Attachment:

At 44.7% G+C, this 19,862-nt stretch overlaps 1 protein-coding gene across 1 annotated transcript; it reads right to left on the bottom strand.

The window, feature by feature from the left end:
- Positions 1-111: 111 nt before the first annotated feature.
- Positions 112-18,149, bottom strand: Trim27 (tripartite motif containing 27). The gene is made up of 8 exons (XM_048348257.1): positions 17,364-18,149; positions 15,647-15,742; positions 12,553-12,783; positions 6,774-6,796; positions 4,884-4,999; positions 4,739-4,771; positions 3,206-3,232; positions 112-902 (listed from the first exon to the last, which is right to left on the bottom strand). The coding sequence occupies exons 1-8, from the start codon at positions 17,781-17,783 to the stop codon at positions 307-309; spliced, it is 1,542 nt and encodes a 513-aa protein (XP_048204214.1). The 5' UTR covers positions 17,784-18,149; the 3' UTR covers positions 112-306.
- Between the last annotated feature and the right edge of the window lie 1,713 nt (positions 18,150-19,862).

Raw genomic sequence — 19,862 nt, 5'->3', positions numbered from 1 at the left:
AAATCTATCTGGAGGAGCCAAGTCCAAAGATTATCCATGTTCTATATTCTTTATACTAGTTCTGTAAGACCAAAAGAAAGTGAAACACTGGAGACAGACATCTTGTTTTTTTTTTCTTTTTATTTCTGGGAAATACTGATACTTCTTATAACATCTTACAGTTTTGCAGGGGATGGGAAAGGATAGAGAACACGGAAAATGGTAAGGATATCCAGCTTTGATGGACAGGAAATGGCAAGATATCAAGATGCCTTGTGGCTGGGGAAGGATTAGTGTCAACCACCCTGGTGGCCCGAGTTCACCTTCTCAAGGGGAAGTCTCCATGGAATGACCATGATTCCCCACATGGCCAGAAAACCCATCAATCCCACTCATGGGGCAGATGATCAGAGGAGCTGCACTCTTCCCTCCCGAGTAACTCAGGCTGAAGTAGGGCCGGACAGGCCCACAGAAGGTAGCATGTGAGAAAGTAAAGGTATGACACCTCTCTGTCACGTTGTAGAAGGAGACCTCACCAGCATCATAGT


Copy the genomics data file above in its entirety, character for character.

At 44.7% G+C, this 19,862-nt stretch overlaps 1 protein-coding gene across 1 annotated transcript; it reads right to left on the bottom strand.

The window, feature by feature from the left end:
- Positions 1-111: 111 nt before the first annotated feature.
- Positions 112-18,149, bottom strand: Trim27 (tripartite motif containing 27). The gene is made up of 8 exons (XM_048348257.1): positions 17,364-18,149; positions 15,647-15,742; positions 12,553-12,783; positions 6,774-6,796; positions 4,884-4,999; positions 4,739-4,771; positions 3,206-3,232; positions 112-902 (listed from the first exon to the last, which is right to left on the bottom strand). The coding sequence occupies exons 1-8, from the start codon at positions 17,781-17,783 to the stop codon at positions 307-309; spliced, it is 1,542 nt and encodes a 513-aa protein (XP_048204214.1). The 5' UTR covers positions 17,784-18,149; the 3' UTR covers positions 112-306.
- Between the last annotated feature and the right edge of the window lie 1,713 nt (positions 18,150-19,862).

Raw genomic sequence — 19,862 nt, 5'->3', positions numbered from 1 at the left:
AAATCTATCTGGAGGAGCCAAGTCCAAAGATTATCCATGTTCTATATTCTTTATACTAGTTCTGTAAGACCAAAAGAAAGTGAAACACTGGAGACAGACATCTTGTTTTTTTTTTCTTTTTATTTCTGGGAAATACTGATACTTCTTATAACATCTTACAGTTTTGCAGGGGATGGGAAAGGATAGAGAACACGGAAAATGGTAAGGATATCCAGCTTTGATGGACAGGAAATGGCAAGATATCAAGATGCCTTGTGGCTGGGGAAGGATTAGTGTCAACCACCCTGGTGGCCCGAGTTCACCTTCTCAAGGGGAAGTCTCCATGGAATGACCATGATTCCCCACATGGCCAGAAAACCCATCAATCCCACTCATGGGGCAGATGATCAGAGGAGCTGCACTCTTCCCTCCCGAGTAACTCAGGCTGAAGTAGGGCCGGACAGGCCCACAGAAGGTAGCATGTGAGAAAGTAAAGGTATGACACCTCTCTGTCACGTTGTAGAAGGAGACCTCACCAGCATCATAGT